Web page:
FIFA will open a disciplinary investigation into Zinedine Zidane's conduct in the World Cup final, when he was sent off for head-butting Italy's Marco Materazzi.

World soccer's governing body said Tuesday the incident had been spotted by the fourth official without using a monitor, who then alerted referee Horacio Elizondo through their communications system.

"FIFA will open a disciplinary investigation into Zidane's conduct to enable it to clarify the circumstances surrounding the incident as exactly as possible," FIFA said in a statement.

Zidane and Materazzi exchanged words after Italy broke up a French attack in extra-time of Sunday's final in Berlin. Seconds later, Zidane lowered his head and rammed Materazzi in the chest, knocking him to the ground.

Zidane was sent off, reducing France to 10 men. Italy won the game in a penalty shootout.

Referring to Zidane being voted the player of the tournament by journalists, FIFA said the ballot boxes remained open at the main media center in Berlin until midnight on Sunday. The game was over by then.

"It is impossible to determine how many journalists cast their votes before the match and how many during it, as the ballot papers were not counted until after the deadline for voting had expired," FIFA said.

Materazzi admitted he insulted Zidane before the France captain head-butted him, but denied calling him a "terrorist."

"I did insult him, it's true," Materazzi said in Tuesday's Gazzetta dello Sport. "But I categorically did not call him a terrorist. I'm not cultured and I don't even know what an Islamic terrorist is."

The 32-year-old Inter Milan player did not elaborate exactly on what he said to Zidane.

"It was one of those insults you're told tens of times and that always fly around the pitch," he said.

FIFA to investigate Zidane's head butt, AP, July 11, 2006


Lip readers employed by British newspapers claim France captain Zinedine Zidane was sent off in the World Cup final in retaliation for racist, vulgar comments by Italian defender Marco Materazzi. (…)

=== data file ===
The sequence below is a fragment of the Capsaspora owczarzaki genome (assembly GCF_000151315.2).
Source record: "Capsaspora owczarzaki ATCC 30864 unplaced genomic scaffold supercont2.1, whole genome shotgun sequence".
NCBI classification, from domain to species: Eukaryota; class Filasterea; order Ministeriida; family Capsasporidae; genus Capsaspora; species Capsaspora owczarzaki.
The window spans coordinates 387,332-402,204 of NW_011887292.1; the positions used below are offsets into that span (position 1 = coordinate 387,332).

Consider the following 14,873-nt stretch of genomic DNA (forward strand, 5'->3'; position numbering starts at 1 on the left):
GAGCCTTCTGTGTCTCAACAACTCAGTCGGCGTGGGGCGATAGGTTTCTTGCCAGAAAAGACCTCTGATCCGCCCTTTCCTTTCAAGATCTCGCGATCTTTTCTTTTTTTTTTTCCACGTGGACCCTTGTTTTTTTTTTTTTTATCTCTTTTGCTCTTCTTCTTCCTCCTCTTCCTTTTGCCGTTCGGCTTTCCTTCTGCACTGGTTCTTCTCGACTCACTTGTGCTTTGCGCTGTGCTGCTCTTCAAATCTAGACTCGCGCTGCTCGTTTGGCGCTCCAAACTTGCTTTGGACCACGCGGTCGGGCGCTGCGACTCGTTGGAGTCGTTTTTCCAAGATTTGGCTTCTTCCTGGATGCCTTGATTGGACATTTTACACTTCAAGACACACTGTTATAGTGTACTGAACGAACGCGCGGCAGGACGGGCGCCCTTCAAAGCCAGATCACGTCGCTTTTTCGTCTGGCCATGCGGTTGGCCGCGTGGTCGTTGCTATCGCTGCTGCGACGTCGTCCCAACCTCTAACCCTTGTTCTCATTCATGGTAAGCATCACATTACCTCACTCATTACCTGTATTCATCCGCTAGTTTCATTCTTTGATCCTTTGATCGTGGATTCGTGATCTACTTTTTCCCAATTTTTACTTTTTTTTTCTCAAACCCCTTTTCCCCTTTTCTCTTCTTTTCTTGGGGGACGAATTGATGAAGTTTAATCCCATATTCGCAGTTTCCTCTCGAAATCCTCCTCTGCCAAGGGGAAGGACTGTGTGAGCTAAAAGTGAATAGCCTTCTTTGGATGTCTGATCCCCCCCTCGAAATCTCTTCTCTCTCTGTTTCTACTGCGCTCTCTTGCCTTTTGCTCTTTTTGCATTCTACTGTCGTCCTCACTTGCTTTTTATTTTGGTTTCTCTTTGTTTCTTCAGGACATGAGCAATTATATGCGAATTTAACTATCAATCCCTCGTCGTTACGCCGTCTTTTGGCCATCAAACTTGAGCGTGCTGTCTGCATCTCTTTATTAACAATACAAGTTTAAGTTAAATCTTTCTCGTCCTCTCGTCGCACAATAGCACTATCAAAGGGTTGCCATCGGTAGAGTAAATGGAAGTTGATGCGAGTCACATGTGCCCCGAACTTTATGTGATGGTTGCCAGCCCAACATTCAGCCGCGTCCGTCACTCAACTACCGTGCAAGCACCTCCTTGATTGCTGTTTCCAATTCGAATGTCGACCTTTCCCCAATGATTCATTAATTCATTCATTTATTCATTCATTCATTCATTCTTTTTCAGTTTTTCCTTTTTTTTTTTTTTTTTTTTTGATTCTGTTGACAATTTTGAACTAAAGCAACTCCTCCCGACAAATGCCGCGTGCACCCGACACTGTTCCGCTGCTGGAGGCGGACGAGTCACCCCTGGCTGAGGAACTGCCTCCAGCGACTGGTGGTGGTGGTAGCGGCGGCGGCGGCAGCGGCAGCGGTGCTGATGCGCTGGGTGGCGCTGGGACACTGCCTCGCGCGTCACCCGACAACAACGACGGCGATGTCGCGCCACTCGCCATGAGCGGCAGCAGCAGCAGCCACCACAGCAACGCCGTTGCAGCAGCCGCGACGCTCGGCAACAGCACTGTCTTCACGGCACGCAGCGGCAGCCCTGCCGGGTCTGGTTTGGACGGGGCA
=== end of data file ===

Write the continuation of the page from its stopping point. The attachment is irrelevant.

The Times newspaper hired Jessica Rees, whose skill has seen her summoned as an expert witness at criminal trials, to study a tape of Sunday's match that saw Zidane get a red card for his seemingly spontaneous assault.

"After an exhaustive study of the match video, and with the help of an Italian translator, Rees claimed Materazzi called Zidane 'the son of a terrorist whore' before adding 'so just f*** off' for good measure," it said.

The Daily Mail, which wrongly described Marseille's native Zidane as "Algeria-born", said it had also engaged the services of a lip reader, whom it did not identify, who reached the exact same conclusion as Rees.

The Independent cited lip readers for Brazil's Globo television as concluding Materazzi had told Zidane his sister was a "prostitute".

Paris-based anti-racism group SOS Racisme says Materazzi apparently called Zidane a "dirty terrorist", citing "several very well informed sources from the world of football".

Lip reader's take on Materazzi insult, REUTERS, July 11, 2006


France has complained to World Cup winner Italy about a right-wing senator's racist comments that the defeated French team was made up of "blacks, Muslims and communists", the Italian media reported on Tuesday.

Racism has already threatened to cloud Italy's victory, with reports that Italian defender Marco Materazzi provoked French star Zinedine Zidane, the son of Algerian immigrants, by calling him a "terrorist". Materazzi denies making such comments.

There was no such denial from Roberto Calderoli of the Northern League, who lost a ministerial post in a centre-right government earlier this year for wearing a T-shirt with cartoons of the Prophet Mohammad offensive to Muslims.

As the victorious Azzurri returned to a heroes' welcome in Rome on Monday, Calderoli celebrated it as a "political victory" over a mixed-race French team.